Different banks quote their interest rates differently. Some
might quote rates with an annual rest, while others may quote rates with a
monthly rest. In every case the bank will usually quote the ‘annualised rate’,
which is obtained by multiplying the rate per rest period into the number of
rests per year.
For example: In the case of a monthly rest with 1 per cent
interest being charged per month, the annualised rate = 1 per cent* number of
months in a year = 12 per cent.
Of late, home loan interest rate has been a concern for many
due to its volatile behaviour. Banks and institutions often resort to
arithmetical jugglery so as to mask the real rates and show attractive rates.
So, it is good to approach a bank armed with the knowledge about different
calculations of interest rates.
Interest rates can be calculated at a flat rate keeping the
outstanding amount (i.e, the amount on which interest is calculated) constant
throughout the loan tenure or at a reducing balance rate, which lowers the
outstanding amount as the loan is paid back.
What’s flat rate?
For instance: If you took a loan of Rs 10,000 with a flat
rate of interest of 10 per cent over five years, then you would pay Rs 2,000 +
Rs 1,000 (ie, 10 per cent of the loan) = Rs 3,000 every year. Over the tenure
of the loan, you would end up paying Rs 15,000.
What’s reducing balance rate?
If instead of a 10 per cent flat rate (in the above
example), you were charged a 10 per cent annual reducing balance rate, you
would pay Rs 1,000 as interest in the first year, Rs 800 as interest in the
second year, Rs 600 as interest in the third year, Rs 400 as interest in the
fourth year and by the last year you would only pay Rs 200 as interest. That
is, over the tenure of the loan you would end up paying Rs 13,000 ie, Rs 2,000
less than you would have paid with the 10 per cent flat rate.
Tip: An X per cent flat rate is always more expensive than
an X per cent annual reducing balance rate. So insist that the bank quotes you
a reducing balance rate for all kinds of loans.
What’s ‘rest’?
The term ‘rest’ comes into the picture only for reducing
balance loans. In a reducing balance loan with each EMI paid, the outstanding
loan amount is recalculated. A ‘rest’ is the period in which the bank
recalculates the loan amount outstanding based upon the amount of loan paid
back through Equated monthly installments, i.e. EMIs. Note that this is also
the periodicity of compounding.
Rests can be annual, monthly, weekly and even daily!
Let us understand how the difference in the rest period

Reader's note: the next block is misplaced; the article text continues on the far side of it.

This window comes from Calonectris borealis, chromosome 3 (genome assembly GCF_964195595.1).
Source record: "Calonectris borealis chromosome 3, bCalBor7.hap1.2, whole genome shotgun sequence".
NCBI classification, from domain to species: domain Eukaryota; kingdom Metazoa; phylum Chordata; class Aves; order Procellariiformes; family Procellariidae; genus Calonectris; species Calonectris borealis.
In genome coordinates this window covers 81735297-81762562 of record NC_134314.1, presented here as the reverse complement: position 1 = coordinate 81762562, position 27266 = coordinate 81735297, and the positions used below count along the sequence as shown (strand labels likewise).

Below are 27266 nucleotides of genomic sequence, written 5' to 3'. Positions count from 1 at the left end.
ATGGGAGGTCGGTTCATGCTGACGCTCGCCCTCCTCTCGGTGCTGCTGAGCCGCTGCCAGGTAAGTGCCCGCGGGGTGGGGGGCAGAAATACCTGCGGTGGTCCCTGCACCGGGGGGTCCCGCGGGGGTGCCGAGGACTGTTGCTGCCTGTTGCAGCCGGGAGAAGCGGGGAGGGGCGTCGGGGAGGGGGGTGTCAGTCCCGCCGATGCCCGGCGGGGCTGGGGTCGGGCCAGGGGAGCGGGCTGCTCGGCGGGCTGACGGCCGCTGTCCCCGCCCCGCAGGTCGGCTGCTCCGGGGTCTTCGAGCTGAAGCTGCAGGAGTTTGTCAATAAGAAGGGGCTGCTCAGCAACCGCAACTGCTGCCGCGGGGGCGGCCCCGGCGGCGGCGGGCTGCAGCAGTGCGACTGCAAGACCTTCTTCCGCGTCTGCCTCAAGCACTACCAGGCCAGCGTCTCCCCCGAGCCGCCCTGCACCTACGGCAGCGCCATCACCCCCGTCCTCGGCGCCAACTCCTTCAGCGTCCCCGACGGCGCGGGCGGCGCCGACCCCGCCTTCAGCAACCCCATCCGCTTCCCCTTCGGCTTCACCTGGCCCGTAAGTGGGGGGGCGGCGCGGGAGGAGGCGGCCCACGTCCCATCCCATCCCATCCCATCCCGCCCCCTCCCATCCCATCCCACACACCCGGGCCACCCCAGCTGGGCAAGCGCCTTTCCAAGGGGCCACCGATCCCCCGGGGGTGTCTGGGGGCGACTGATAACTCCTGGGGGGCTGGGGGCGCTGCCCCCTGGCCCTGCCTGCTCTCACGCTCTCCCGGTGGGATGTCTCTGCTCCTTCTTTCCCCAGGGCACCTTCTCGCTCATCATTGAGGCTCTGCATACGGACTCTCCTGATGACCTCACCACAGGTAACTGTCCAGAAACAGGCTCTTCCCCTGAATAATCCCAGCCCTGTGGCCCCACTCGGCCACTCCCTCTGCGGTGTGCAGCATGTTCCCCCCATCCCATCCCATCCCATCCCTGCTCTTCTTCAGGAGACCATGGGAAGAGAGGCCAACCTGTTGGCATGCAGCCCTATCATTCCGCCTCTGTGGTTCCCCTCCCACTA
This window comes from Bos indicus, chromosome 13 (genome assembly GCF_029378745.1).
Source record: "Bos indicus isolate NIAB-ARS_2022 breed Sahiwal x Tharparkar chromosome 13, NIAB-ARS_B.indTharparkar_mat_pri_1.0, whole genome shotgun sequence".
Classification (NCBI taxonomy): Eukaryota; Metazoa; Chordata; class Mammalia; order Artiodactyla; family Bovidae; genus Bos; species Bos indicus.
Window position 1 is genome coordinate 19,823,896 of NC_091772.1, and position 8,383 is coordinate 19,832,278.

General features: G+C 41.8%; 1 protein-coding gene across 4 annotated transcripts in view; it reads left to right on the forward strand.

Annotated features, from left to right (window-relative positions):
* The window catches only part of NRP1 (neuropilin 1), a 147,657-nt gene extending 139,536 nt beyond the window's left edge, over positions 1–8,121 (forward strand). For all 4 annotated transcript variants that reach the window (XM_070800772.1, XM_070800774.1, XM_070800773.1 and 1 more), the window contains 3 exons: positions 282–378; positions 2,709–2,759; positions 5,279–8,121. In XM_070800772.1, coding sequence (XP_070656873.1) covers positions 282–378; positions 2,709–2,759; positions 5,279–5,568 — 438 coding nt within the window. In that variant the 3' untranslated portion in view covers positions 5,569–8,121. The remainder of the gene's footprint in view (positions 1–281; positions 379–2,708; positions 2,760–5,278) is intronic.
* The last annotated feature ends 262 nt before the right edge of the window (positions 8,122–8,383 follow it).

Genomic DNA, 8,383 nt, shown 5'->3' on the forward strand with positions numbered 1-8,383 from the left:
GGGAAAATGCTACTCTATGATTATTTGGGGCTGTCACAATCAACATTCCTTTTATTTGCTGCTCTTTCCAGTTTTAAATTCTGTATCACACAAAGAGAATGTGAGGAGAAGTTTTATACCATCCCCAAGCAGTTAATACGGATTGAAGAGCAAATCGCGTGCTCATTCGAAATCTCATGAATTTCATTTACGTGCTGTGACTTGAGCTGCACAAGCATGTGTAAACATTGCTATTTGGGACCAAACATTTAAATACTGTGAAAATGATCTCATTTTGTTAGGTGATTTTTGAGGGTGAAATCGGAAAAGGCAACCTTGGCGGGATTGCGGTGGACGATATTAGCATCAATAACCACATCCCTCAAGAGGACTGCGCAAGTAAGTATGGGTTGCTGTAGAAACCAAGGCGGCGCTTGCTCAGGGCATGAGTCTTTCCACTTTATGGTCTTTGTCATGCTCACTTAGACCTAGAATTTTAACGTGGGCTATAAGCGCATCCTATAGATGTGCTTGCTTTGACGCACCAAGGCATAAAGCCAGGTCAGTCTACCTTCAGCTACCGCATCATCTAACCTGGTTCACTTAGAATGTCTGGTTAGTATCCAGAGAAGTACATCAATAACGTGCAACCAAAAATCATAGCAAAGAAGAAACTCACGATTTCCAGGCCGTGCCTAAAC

affects the loan taker.
Annual rest: The bank recalculates the outstanding loan
amount at the end of 12 months. That is, even though the borrower pays his EMI
every month and the loan balance reduces every month, the outstanding loan
amount is not adjusted till the end of the year.
Monthly rest: The bank recalculates the outstanding loan
amount at the end of each month. That is, the outstanding loan amount on which
the interest is charged goes down every month.
Tip: An X per cent annual reducing balance rate is always
more expensive than an X per cent monthly reducing balance rate. So bargain for
your loan to be calculated on monthly rest basis.
Let’s look at a simple illustration of annual rest versus
monthly rest. Assume two scenarios:
1. You borrow Rs 5 lakh at a 12 per cent annualised interest
rate at annual rests
2. You borrow Rs 5 lakh at a 12 per cent annualised interest
rate at monthly rests.
Annualised interest rate

12 per cent

Loan tenure in months

240

Loan amount

Rs 5,00,000

Type of Interest Rate

Annual Rest

Monthly Rest

Number of compounding periods

20

240

Interest rate in each compounding period

12 per cent

1 per cent

EMI

Rs 5,578

Rs 5,505

Total interest paid

As detailed above, it is clear that you would end up paying
less as interest with a monthly rest than you would with an annual rest. That
is, you will always pay more interest on an X per cent annual rest rate than
you would on an X per cent monthly rest rate.
Tip: Different banks quote their interest rates differently.
Some might quote rates with an annual rest, while others may quote rates with a
monthly rest. In every case the bank will usually quote the ‘annualised rate’,
which is obtained by multiplying the rate per rest period into the number of
rests per year. For example: In the case of a monthly rest with 1 per cent
interest being charged per month, the annualised rate = 1 per cent* number of
months in a year = 12 per cent.
To compare loan offers from multiple banks, you need to
calculate the total amount of interest you would pay for each offer. This will
enable you to compare offers even if their interest rates are quoted
differently.
(Source:Bankbazaar)
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